“India benefits from lower oil prices through lower inflation, an improved trade balance and reduced fuel subsidy costs. Looking ahead, sustained lower oil (and other commodity) prices will support the growth acceleration we expect in 2015 and 2016 by preventing a build-up of inflation and current account deficits,” global research and ratings agency Moody’s said in its latest report.
The price of the Brent crude oil benchmark dropped by about 60 per cent between June 2014 and January 2015, plunging to a six-year low of $47 a barrel in January. Despite a 17 per cent rebound in February to $59 a barrel, Moody’s forecast Brent oil prices will remain at around $55 a barrel in 2015, $65 a barrel in 2016 and $72 a barrel in 2017.
Thanks to the slump in prices, India’s annual fuel and light inflation declined to 3.4 per cent in December 2014 from 6.5 per cent in January 2014, resulting in a drop in consumer price index (CPI) inflation to five per cent from 8.8 per cent. Annual fuel and light inflation will continue to decline during 2015 because of the high base effect.
“Therefore, despite an upside risk to non-oil inflation from food inflation shocks or a return of pricing power as growth rises, we expect CPI inflation to remain well below the RBI’s target of six per cent through January 2016,” said Moody’s Investors Service in its report titled Global Oil Price Shock: Challenges for Oil-Exporting Sovereigns, Breathing Space for Importers.
Lower oil prices will also decrease India’s CAD and, thus, its annual external financing requirements. Petroleum-related products comprise about 30 per cent of India’s merchandise imports and 20 per cent of merchandise exports. A $10 change in oil prices would impact the import bill by $18 billion and lower the trade deficit by 0.8 per cent of the GDP.
In FY14, India’s CAD was recorded at 1.7 per cent of the GDP. Even if export revenues are limited by subdued global growth and non-oil imports increase, lower oil prices are likely to keep CAD at around one per cent of GDP this year, with a few quarterly variations.
Falling oil prices allowed the government to bring about a slew of fuel subsidy reforms in October 2014 - including diesel price deregulation and announcement of a new gas price. A lower fuel subsidy bill will reduce the government’s fiscal deficit estimated at seven per cent of the GDP this year by 0.03 per cent. This muted impact is because fuel subsidies were only 2.7 per cent of government expenditure and 0.5 per cent of the GDP in the last financial year. Lower oil prices have shielded the government’s finances from future fluctuations in commodity prices by allowing the decision to decontrol diesel.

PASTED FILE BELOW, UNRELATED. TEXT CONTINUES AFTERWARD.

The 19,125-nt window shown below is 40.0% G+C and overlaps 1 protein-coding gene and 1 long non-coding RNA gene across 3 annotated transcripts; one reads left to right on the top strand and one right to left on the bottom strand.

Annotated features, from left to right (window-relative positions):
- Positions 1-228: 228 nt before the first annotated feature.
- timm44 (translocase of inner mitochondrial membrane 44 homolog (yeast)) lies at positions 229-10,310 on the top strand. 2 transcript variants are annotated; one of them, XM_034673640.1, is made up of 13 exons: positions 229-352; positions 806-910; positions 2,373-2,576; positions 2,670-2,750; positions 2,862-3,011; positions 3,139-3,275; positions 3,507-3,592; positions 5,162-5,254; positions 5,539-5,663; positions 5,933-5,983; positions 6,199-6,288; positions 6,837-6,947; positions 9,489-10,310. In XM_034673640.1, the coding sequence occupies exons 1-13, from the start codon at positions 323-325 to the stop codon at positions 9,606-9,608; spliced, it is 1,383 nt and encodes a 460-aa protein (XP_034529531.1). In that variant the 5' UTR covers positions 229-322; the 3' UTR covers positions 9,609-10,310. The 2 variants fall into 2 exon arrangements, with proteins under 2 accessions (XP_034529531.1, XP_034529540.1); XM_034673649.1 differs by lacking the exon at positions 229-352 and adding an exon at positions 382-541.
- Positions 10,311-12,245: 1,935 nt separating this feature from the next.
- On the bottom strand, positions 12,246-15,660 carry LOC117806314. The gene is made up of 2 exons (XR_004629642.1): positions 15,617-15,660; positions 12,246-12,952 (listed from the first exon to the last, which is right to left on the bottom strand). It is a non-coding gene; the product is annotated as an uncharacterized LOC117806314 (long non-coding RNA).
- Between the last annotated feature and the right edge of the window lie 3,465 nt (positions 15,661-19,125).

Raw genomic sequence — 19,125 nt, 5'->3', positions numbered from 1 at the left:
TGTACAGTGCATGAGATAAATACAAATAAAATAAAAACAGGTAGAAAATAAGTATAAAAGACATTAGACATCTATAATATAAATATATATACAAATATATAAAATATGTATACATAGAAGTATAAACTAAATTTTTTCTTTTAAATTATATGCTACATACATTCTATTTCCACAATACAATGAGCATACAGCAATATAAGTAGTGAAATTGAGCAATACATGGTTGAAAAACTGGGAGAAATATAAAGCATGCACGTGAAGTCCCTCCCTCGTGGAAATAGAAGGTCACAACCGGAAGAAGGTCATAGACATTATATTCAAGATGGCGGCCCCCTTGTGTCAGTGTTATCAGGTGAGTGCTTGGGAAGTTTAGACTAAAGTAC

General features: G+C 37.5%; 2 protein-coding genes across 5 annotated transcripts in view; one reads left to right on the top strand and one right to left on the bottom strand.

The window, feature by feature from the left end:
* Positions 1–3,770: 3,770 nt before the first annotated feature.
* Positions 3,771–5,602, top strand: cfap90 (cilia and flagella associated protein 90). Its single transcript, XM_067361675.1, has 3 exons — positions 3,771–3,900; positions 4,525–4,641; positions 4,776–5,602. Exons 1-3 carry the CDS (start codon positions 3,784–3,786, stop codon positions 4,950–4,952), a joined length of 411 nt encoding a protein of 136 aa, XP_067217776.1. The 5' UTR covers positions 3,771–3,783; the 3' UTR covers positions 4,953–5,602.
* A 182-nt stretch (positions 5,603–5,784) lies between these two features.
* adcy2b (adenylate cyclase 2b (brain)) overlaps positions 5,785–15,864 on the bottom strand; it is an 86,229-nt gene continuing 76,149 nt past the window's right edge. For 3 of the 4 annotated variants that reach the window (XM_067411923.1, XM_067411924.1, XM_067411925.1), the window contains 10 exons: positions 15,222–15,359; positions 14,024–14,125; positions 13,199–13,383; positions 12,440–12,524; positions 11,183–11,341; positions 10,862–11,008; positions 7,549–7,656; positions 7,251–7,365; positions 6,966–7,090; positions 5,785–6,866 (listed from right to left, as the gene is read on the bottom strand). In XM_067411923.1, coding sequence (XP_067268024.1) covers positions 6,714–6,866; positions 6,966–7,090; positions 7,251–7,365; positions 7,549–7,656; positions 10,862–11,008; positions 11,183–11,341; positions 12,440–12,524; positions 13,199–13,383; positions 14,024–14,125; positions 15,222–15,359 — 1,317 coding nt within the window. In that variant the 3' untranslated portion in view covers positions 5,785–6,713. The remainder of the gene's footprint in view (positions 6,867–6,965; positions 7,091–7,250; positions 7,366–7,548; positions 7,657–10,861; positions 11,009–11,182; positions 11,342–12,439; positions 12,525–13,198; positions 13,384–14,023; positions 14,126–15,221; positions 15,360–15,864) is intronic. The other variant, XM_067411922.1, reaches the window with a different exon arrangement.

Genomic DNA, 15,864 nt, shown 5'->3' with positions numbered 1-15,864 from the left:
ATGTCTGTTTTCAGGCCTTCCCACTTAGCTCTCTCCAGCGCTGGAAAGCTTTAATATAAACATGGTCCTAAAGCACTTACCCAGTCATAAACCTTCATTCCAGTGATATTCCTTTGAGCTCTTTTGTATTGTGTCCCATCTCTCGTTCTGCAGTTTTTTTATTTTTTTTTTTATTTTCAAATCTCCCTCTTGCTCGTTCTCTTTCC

Moody’s also said that in case oil prices decline beyond its forecast to $45 a barrel, inflation would fall further by 3.1 basis points, fiscal deficit would narrow by 0.3 per cent of the GDP, and CAD would improve by another $18 billion. However, if a further fall in oil prices is caused largely due to a global growth shock, its economic benefits would be eroded.
The government had announced a revised figure of petroleum subsidy for the current financial year at Rs 60,000 crore and pegged the subsidy at Rs 30,000 crore for 2015-16 in the Union Budget tabled in Parliament last month. The next financial year’s estimate of petroleum subsidy comprises Rs 22,000 crore towards cooking gas and Rs 8,000 crore for kerosene sales. This fuel subsidy would cover a bulk of the estimated Rs 42,500 crore under-recoveries (the difference between the subsidised selling prices of fuel versus actual costs) of oil firms based on an oil price of $60 a barrel (Rs 55,000 crore if oil averages at $70 a barrel), according to experts.
In 2014-15, the Indian basket of crude oil price has averaged at $89.8 a barrel in the 10 months between April 2014 and January 2015. Oil marketing companies have suffered gross under-recoveries of Rs 67,000 crore in the first three quarters ended December including Rs 10,000 crore losses on diesel, Rs 34,000 crore on cooking gas and Rs 21,000 crore on kerosene sales. The government has borne half of this under-recovery burden.
INDIA BENEFITS FROM SLUMP IN PRICES
Owing to the slump in prices, India’s annual fuel and light inflation declined to 3.4% in Dec 2014 from 6.5% in Jan 2014
This resulted in a drop in consumer price index inflation to 5% from 8.8%
Lower oil prices will also decrease India’s CAD
Petroleum-related products comprise about 30% of India’s merchandise imports and 20% of merchandise exports.
Falling oil prices allowed the govt to bring about a slew of fuel subsidy reforms in Oct 2014, including diesel price deregulation and announcement of a new gas price
- A lower fuel subsidy bill will reduce the govt’s fiscal deficit estimated at seven per cent of the GDP this year by 0.03%